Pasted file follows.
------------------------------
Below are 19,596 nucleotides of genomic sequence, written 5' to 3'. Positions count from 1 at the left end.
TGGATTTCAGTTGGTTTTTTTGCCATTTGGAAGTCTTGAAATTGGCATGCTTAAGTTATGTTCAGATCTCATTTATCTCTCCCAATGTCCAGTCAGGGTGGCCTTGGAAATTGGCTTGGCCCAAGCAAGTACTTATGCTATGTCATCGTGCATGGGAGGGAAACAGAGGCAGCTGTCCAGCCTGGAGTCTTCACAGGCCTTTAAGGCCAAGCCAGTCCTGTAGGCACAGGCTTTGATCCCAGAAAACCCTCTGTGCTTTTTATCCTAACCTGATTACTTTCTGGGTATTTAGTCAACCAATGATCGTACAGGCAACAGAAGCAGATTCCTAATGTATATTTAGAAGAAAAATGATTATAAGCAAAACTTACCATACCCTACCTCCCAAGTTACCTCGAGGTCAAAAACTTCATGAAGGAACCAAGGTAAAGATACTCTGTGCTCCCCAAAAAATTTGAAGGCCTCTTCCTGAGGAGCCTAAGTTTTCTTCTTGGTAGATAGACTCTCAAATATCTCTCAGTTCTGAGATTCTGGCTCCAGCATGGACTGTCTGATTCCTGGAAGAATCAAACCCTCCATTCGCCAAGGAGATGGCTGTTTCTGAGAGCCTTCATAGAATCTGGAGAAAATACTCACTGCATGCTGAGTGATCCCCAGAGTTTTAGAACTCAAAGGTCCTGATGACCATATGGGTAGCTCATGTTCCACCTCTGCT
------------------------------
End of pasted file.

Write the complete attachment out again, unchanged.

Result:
Below are 19,596 nucleotides of genomic sequence, written 5' to 3'. Positions count from 1 at the left end.
TGGATTTCAGTTGGTTTTTTTGCCATTTGGAAGTCTTGAAATTGGCATGCTTAAGTTATGTTCAGATCTCATTTATCTCTCCCAATGTCCAGTCAGGGTGGCCTTGGAAATTGGCTTGGCCCAAGCAAGTACTTATGCTATGTCATCGTGCATGGGAGGGAAACAGAGGCAGCTGTCCAGCCTGGAGTCTTCACAGGCCTTTAAGGCCAAGCCAGTCCTGTAGGCACAGGCTTTGATCCCAGAAAACCCTCTGTGCTTTTTATCCTAACCTGATTACTTTCTGGGTATTTAGTCAACCAATGATCGTACAGGCAACAGAAGCAGATTCCTAATGTATATTTAGAAGAAAAATGATTATAAGCAAAACTTACCATACCCTACCTCCCAAGTTACCTCGAGGTCAAAAACTTCATGAAGGAACCAAGGTAAAGATACTCTGTGCTCCCCAAAAAATTTGAAGGCCTCTTCCTGAGGAGCCTAAGTTTTCTTCTTGGTAGATAGACTCTCAAATATCTCTCAGTTCTGAGATTCTGGCTCCAGCATGGACTGTCTGATTCCTGGAAGAATCAAACCCTCCATTCGCCAAGGAGATGGCTGTTTCTGAGAGCCTTCATAGAATCTGGAGAAAATACTCACTGCATGCTGAGTGATCCCCAGAGTTTTAGAACTCAAAGGTCCTGATGACCATATGGGTAGCTCATGTTCCACCTCTGCT